Peers help children learn gender appropriate and inappropriate behavior, during adolescence peers often are more effective at gender socialization than adults, college student peers play an important role in career choices and establishment of long term, intimate relationships

Schools and gender socialization

Teachers provide messages about gender through classroom assignments and informal interactions with students, Teachers may unintentionally show favoritism toward one gender

Sports and gender socialization

Guys = Football, Girls = cheerleader

Mass media and gender socialization

Male characters typically are more aggressive, construct, and direct. Females are deferential toward others or use manipulation to get their way

Traditional family

A group of people who are related by blood, marriage, or adoption, live together, are an economic unit, and bear and raise children

New Family

Relationships in which people live together with commitment, form an economic unit and care for any young, and consider their identity to be significantly attached to the group.

Polygamy

Multiple spouses

Polygyny

One man, 2 or more women

Polyandry

one woman, 2 or more men

Patrilineal

trace family line from father

Matrilineal

trace family line from mother

Egalitarian

power is shared, all equal

endogam

marriage within a specific tribe or similar social unit

Functionalist theory on family

Sexual regulation, socialization, economic and psychological support for members, provision of social status

Conflict perspective of families

Families in capitalist economies are similar to workers in a factory, women dominated at home same way workers are dominated at factories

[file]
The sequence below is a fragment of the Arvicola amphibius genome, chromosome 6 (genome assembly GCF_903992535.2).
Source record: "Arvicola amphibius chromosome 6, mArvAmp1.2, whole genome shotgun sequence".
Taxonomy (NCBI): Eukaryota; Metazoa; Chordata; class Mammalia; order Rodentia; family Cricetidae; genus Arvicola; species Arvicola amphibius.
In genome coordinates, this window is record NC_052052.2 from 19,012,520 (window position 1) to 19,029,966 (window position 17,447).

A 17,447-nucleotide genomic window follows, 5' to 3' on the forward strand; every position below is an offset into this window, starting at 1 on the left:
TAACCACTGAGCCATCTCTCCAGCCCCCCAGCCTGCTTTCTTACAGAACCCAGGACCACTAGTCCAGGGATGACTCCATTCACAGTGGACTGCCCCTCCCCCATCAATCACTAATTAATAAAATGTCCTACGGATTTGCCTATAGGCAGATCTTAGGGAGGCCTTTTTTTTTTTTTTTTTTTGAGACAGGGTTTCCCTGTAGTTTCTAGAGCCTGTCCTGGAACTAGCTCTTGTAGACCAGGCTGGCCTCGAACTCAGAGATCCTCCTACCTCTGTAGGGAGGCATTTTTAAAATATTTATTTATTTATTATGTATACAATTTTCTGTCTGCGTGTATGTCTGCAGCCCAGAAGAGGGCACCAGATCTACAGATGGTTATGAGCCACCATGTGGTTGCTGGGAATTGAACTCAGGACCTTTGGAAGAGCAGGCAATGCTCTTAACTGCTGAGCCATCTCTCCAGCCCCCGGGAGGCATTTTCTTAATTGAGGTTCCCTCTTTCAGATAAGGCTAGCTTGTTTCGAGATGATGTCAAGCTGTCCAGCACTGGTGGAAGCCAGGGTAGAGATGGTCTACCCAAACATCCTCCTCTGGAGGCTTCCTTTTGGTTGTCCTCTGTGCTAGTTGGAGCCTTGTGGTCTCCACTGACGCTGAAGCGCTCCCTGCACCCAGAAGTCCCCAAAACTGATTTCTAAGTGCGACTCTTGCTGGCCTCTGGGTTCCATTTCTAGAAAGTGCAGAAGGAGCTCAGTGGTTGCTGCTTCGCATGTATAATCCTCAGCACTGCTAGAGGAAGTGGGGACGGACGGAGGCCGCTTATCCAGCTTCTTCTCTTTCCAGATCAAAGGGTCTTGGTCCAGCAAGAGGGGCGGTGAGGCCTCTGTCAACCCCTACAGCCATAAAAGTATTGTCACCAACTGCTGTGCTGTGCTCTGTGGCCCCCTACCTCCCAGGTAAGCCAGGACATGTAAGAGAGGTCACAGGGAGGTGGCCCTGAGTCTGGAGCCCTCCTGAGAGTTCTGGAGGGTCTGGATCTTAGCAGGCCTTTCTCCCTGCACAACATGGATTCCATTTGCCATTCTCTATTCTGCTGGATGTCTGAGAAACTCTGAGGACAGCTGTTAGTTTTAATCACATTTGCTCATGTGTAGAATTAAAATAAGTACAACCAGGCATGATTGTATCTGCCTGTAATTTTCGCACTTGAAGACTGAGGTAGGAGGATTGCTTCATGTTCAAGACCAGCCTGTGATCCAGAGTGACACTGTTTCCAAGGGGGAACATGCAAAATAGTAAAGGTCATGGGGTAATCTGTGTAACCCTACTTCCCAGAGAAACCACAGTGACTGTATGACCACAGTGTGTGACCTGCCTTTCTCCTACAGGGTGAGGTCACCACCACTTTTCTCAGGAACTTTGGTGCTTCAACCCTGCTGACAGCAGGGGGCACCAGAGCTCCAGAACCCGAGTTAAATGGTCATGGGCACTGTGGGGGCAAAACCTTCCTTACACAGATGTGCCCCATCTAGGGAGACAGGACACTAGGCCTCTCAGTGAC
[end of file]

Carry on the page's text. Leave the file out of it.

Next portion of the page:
Symbolic Interactionist Perspective of family

Patterns of communication, the meanings people give to roles and events, individiual interpretations of family interactions

Education and religion

powerful forces in contemporary societies. impart essential values, beliefs, and knowledge. grapple with issues of societal stability and social change, reflecting even as they attempt to shape it

Manifest functions of education

socialization, transmission of culture, social control, social placement, change and innovation

Latent functions of education

production of social networks, restricting some activities, creation of generation gap

Conflict perspective of Education

Education is vehicle for reproducing existing class relationships. Unequal funding is a source of inequality in education. access to colleges and universities is determined not only by academic record but also by the ability to pay

Symbolic interactionist perspective of Education

self fulfilling prophecy, students labeled as gifted may achieve at a higher level because of the label, girls attribute success to effort while boys learn to attribute success to intelligence and ability

Religion

seeks to answer important questions such as why we exist, why people suffer and die, what happens when we die. Comprised of beliefs, symbols, rituals. All known groups over the past 100,000 years have some form of religion

Sacred

aspects of life that are extraordinary

Profane

aspect of everyday life

Functionalist perspective of religion

Provide meaning in life, Promote social cohesion, provide social control

Conflict perspective of religion

religion is the opiate of the people. Weber argued that religion could be a catalyst to produce social change